Lafourche Parish’s Finance Committee unanimously voted Wednesday night to cut $6 million from next year’s budget, eliminating nearly 50 staff positions within the school district.
To take effect, the potential cuts will have to be approved by the full School Board at its next meeting on March 7.
The district will save $1.5 million, its largest savings, by changing the bus routes and cutting 28 of the district’s 135 bus drivers. The district will also not fill some administrative and staff positions that have become vacant or are expected to become vacant with retirements, resulting in an estimated savings of more than $500,000.
By stopping staff performance pay for the 2017-18 and 2018-19 school years, the district would save $585,600.
No teachers would be laid off.
“I don’t like it, but I accept what you’ve presented,” committee member Ann Sanamo told Superintendent Jo Ann Matthews Wednesday night.
Because of a decrease in sales and property taxes, the district had to find $6 million in spending cuts before the next school year, Matthews told the committee last month.
Matthews had presented her recommendations for the cuts to the committee last month, which she said were made to try to protect teachers and classrooms. She said she was focused on addressing the current $6 million shortfall in hopes the economy could pick up in the future.
Committee member Al Archer said he was going to pray for a miracle to help the district.
“I’m a man of faith and I pray all the time and believe in miracles. Miracles happen all the time,” Archer said.
Matthews had also presented the committee with alternative cuts to consider in case any of her first choices for cuts were rejected. The alternatives included teacher layoffs, along with the elimination of programs such as Junior ROTC and agriscience.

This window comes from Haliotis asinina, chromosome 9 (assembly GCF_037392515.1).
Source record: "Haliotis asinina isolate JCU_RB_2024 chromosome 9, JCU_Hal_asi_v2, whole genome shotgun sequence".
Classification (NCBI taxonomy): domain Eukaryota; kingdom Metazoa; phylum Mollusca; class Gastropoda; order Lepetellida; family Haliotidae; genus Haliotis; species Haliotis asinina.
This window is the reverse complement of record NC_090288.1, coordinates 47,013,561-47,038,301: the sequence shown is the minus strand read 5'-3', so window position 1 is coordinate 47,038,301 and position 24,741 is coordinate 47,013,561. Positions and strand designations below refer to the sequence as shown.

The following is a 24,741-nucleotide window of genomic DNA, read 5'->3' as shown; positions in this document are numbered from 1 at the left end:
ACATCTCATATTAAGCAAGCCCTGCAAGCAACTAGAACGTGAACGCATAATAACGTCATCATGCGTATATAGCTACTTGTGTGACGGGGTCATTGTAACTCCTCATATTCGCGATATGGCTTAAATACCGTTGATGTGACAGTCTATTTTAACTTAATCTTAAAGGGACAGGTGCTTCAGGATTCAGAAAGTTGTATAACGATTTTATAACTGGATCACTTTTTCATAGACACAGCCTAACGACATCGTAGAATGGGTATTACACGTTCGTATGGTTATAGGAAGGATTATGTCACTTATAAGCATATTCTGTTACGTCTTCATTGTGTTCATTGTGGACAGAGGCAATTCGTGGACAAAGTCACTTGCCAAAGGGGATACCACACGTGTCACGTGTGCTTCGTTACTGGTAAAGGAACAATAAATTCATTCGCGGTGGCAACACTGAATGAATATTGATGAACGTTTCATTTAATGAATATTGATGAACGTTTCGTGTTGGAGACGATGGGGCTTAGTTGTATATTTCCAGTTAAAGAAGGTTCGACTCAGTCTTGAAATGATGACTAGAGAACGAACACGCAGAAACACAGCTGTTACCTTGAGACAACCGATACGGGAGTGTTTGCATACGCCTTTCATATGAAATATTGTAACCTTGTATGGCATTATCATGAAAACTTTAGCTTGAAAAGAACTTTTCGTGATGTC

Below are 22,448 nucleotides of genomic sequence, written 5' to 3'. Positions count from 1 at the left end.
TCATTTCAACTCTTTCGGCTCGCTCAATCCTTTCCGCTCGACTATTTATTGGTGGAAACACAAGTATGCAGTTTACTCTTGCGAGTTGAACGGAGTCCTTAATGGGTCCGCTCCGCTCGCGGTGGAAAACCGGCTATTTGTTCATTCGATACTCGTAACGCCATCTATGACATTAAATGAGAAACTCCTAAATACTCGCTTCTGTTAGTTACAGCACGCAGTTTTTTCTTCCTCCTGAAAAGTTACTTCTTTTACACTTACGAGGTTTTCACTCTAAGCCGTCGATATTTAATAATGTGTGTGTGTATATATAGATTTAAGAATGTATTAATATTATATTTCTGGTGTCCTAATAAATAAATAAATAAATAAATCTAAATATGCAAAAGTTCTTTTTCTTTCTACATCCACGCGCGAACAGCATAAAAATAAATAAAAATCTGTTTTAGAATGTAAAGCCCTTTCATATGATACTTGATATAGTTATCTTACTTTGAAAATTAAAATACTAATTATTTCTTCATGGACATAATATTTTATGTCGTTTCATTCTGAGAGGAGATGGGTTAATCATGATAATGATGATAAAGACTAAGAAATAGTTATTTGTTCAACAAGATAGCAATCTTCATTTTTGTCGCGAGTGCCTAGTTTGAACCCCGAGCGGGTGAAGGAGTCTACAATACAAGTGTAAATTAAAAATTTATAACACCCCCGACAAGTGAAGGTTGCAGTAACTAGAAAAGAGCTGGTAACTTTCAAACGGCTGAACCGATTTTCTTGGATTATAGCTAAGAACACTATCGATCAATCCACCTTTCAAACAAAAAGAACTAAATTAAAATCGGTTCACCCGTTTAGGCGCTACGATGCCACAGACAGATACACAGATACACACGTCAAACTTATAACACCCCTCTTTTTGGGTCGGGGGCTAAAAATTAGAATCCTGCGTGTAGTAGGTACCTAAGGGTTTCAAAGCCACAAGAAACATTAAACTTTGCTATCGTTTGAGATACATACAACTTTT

More than two dozen people addressed the committee, lobbying against the alternative cuts of Junior ROTC and agriscience.
Miranda Danos, a student at South Lafourche High School, told the committee she learns things in ROTC that she can apply to everyday life.
“JROTC taught us to be brave and face our fears,” Danos said.
Cheramie Jupiter, a resident of Terrebonne Parish, told the committee she worked as a teacher in Lafourche Parish in 2016 and was laid off during the district’s reductions that year. In 2017, she was rehired, then was laid off again after the district’s proposed 1 percent sales tax was rejected by voters last spring, she said.
“I think it’s sad all these people have to beg and plead for these programs when they could have gone out and voted last year,” Jupiter said.
-- Staff Writer Holly Duchmann can be reached at 857-2205 or email@example.com. Follow her on Twitter @holly_evamarie.
Posted on Tue, February 27, 2018
by By Holly Duchmann Daily Comet Staff Writer